In this article:

May 8, 2024

We need to process data such that they will yield a score that is the sum of weighted averages. One familiar example are scores and grades at school:

A useful function for this purpose is the AVERAGE.WEIGHTED function. Read this article to learn more about how to use this function and how it compares with SUMPRODUCT, a related but different function. Are you ready?

When we want to calculate the weighted averages, we need to set a column or a row to hold the relative weights of each data. For our example, we will store the relative weights as follows in Row 1:

As you may point out, we normally store weights as either decimals or percentages rather than whole numbers as in this example. We will point out why we use this format later on.

The **AVERAGE.WEIGHTED** function has the following syntax:

**AVERAGE.WEIGHTED(values, weights, [additional values], [additional weights])**

Where **values **refer to the actual values or scores, while **weights **refer to the corresponding weights of the values. You can include the actual values and weights in the function or point it to a cell or array. We will point the function to the data as follows:

Here are the examples of AVERAGE.WEIGHTED syntaxes, explained:

**average.weighted(B3,B1,C3,C1,D3,D1,E3,E1,F3,F1)**- the value and their weights are individually listed in pairs**average.weighted(B3:F3,B1:F1)**- the range of values are specified first and then the range of their corresponding weights. This works if there is a clear correspondence, such as when the values are stored in a single row and the weights are on another row and the pairs are in the same column, just like in the example.**average.weighted(B3:F3,$B$1:$F$1)**- same as the second example, but the range of weights are fixed. This is useful when you want to simply drag down the equation to be copied to other rows, for example.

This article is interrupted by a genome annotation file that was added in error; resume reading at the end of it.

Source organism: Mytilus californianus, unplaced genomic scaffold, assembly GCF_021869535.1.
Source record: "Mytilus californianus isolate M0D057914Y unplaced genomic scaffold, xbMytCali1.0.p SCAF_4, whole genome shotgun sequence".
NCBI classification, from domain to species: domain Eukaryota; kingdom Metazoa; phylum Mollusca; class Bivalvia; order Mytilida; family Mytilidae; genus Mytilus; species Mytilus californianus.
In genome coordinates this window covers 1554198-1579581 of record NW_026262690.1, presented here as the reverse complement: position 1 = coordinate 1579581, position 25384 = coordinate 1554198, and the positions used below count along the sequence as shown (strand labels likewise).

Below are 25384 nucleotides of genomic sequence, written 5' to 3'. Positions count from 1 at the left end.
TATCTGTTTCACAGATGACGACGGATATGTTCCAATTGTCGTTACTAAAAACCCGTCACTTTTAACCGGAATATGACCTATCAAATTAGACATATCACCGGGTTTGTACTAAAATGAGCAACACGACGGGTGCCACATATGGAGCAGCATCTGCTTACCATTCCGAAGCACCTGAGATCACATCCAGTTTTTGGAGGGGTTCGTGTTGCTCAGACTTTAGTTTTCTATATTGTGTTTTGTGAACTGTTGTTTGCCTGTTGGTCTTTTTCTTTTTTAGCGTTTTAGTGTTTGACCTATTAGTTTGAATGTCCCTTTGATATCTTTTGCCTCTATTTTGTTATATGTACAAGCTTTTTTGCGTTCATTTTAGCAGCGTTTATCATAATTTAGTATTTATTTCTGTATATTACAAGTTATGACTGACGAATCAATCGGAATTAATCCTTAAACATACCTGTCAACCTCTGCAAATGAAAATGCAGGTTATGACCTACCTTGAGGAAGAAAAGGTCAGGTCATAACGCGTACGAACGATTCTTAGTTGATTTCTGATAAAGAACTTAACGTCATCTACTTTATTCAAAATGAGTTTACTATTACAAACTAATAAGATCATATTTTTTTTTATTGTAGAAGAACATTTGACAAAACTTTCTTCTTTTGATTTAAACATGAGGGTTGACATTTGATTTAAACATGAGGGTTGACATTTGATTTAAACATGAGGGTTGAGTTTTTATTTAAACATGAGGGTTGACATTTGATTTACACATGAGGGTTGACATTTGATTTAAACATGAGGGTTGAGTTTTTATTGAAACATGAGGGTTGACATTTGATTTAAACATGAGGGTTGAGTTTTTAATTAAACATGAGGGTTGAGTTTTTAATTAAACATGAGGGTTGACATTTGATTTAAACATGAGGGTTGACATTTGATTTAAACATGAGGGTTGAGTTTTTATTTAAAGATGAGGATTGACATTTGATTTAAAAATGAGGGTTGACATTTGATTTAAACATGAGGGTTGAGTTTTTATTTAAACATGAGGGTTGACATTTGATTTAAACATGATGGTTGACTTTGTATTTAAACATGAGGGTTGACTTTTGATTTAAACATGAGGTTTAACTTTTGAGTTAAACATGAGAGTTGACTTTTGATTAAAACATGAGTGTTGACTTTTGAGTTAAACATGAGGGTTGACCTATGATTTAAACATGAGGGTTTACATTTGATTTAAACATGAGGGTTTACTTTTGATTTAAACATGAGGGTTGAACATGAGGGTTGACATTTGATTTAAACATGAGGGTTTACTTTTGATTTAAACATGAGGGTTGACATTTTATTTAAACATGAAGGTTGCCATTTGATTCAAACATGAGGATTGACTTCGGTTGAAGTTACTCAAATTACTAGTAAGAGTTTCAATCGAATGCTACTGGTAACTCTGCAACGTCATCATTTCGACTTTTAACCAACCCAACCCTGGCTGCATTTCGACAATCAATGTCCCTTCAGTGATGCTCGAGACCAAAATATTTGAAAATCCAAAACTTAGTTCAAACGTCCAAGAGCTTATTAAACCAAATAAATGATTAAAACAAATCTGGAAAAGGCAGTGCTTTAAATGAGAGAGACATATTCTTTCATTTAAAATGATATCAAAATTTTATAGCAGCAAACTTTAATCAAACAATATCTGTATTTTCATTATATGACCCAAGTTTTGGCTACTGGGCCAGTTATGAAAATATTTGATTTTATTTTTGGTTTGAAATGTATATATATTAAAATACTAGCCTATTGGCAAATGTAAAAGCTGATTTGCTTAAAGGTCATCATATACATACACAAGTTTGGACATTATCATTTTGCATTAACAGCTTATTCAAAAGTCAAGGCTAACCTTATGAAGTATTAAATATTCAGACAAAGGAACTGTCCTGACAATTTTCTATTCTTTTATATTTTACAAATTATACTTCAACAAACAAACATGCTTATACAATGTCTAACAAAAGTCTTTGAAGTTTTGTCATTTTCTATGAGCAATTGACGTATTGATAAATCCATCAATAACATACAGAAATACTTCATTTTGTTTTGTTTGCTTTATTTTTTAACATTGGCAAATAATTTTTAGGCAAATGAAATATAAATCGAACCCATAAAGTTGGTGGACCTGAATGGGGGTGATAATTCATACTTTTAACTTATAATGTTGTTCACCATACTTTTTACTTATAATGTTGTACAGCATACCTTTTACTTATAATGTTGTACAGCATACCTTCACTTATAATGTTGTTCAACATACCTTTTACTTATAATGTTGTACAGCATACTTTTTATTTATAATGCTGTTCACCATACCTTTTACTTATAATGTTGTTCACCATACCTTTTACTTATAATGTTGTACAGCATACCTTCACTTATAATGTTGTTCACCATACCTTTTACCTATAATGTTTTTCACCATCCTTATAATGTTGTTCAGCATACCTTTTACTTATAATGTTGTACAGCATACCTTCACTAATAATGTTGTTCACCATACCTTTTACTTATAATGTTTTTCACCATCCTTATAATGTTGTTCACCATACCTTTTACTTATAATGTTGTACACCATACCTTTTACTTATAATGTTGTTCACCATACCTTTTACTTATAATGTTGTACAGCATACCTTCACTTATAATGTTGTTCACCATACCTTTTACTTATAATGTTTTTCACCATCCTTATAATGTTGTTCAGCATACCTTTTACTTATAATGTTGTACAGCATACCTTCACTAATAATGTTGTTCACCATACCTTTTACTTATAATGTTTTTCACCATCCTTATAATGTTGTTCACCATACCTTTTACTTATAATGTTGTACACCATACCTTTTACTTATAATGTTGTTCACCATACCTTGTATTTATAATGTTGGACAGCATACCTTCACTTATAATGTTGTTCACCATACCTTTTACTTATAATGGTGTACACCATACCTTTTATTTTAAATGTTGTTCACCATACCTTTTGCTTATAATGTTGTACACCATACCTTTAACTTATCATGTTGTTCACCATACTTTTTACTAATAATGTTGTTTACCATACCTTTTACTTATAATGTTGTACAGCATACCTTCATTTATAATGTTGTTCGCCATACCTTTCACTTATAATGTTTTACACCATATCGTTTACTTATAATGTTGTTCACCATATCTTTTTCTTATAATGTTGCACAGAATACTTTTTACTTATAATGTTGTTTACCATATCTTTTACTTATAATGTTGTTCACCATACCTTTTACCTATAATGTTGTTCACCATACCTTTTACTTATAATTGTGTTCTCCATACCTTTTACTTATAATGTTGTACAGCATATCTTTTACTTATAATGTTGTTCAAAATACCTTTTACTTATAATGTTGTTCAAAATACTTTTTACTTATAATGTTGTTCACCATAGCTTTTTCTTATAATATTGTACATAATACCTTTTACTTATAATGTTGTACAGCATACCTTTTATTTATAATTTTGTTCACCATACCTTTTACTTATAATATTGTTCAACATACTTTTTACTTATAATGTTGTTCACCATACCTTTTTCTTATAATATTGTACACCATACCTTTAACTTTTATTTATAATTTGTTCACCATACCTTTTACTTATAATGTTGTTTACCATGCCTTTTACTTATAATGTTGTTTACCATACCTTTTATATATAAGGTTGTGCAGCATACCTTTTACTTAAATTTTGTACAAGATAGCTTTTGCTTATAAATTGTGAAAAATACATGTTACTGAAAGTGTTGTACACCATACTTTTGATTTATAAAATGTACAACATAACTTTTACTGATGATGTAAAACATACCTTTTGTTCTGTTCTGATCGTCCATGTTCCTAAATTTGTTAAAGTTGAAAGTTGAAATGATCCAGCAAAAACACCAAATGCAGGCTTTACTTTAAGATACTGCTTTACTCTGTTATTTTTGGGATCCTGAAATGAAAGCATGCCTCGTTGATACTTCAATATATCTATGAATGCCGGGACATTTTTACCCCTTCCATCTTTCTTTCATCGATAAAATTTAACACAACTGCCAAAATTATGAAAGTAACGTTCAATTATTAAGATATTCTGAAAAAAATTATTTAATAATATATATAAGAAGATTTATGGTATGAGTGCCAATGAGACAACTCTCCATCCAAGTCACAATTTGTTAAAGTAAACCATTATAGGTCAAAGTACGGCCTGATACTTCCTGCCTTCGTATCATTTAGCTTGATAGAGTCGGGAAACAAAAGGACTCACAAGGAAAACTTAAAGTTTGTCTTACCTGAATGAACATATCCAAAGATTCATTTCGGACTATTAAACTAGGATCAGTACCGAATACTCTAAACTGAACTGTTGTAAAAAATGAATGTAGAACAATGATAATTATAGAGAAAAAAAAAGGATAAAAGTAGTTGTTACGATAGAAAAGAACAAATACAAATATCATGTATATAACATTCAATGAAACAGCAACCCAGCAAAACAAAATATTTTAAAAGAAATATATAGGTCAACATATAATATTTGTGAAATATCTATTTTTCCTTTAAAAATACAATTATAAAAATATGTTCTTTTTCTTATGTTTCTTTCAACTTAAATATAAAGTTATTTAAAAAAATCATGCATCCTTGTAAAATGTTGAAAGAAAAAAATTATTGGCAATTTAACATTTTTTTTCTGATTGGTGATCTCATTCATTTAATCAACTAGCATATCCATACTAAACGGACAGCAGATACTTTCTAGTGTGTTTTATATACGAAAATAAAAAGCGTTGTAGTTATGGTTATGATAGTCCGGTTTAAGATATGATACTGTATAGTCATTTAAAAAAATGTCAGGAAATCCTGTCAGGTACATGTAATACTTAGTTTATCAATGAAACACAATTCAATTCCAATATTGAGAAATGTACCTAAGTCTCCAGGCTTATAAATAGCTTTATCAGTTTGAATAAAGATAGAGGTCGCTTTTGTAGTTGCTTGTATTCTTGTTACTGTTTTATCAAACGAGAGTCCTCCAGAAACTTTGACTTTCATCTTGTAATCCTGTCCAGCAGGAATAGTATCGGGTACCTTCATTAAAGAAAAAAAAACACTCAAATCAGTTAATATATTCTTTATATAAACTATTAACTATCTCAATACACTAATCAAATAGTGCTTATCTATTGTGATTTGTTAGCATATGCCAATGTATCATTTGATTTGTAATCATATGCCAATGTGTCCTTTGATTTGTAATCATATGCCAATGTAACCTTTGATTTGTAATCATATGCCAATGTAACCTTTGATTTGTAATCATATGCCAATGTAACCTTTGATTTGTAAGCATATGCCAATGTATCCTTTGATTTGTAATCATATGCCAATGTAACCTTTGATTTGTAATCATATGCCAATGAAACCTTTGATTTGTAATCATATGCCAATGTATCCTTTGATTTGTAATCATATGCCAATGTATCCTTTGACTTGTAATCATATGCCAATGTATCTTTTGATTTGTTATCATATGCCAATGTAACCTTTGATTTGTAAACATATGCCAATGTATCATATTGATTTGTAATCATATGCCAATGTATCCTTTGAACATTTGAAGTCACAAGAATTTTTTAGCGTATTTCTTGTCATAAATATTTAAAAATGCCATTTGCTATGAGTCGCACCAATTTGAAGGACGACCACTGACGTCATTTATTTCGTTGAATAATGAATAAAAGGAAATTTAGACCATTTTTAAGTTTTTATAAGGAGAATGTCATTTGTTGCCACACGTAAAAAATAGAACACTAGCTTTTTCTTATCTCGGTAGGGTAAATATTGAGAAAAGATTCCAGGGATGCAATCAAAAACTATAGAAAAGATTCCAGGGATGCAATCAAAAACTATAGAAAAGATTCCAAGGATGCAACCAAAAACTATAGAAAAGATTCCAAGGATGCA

The third example is especially useful if you have either rows or columns of entries where the same AVERAGE.WEIGHTED function needs to be applied, as shown below, because the weights will stay the same in each calculation and only the values will change.

As you might have noticed, another similar function is the SUMPRODUCT function. There is an important difference between the two, however. It may not be apparent if you store the relative weights of values in the form of decimals or percentages, as show below:

If you store them in whole numbers, however, the difference emerges:

The AVERAGE.WEIGHTED function is superior in this regard because it automatically adjusts the relative weights in whole numbers into its decimals or percentages, and then proceeds to calculate the weighted average of the values.

Sometimes you need to adjust the weights over time, and it can take some time to calculate their decimal or percentage equivalents. AVERAGE.WEIGHTED automatically handles it so you can go on with your analysis of the results.

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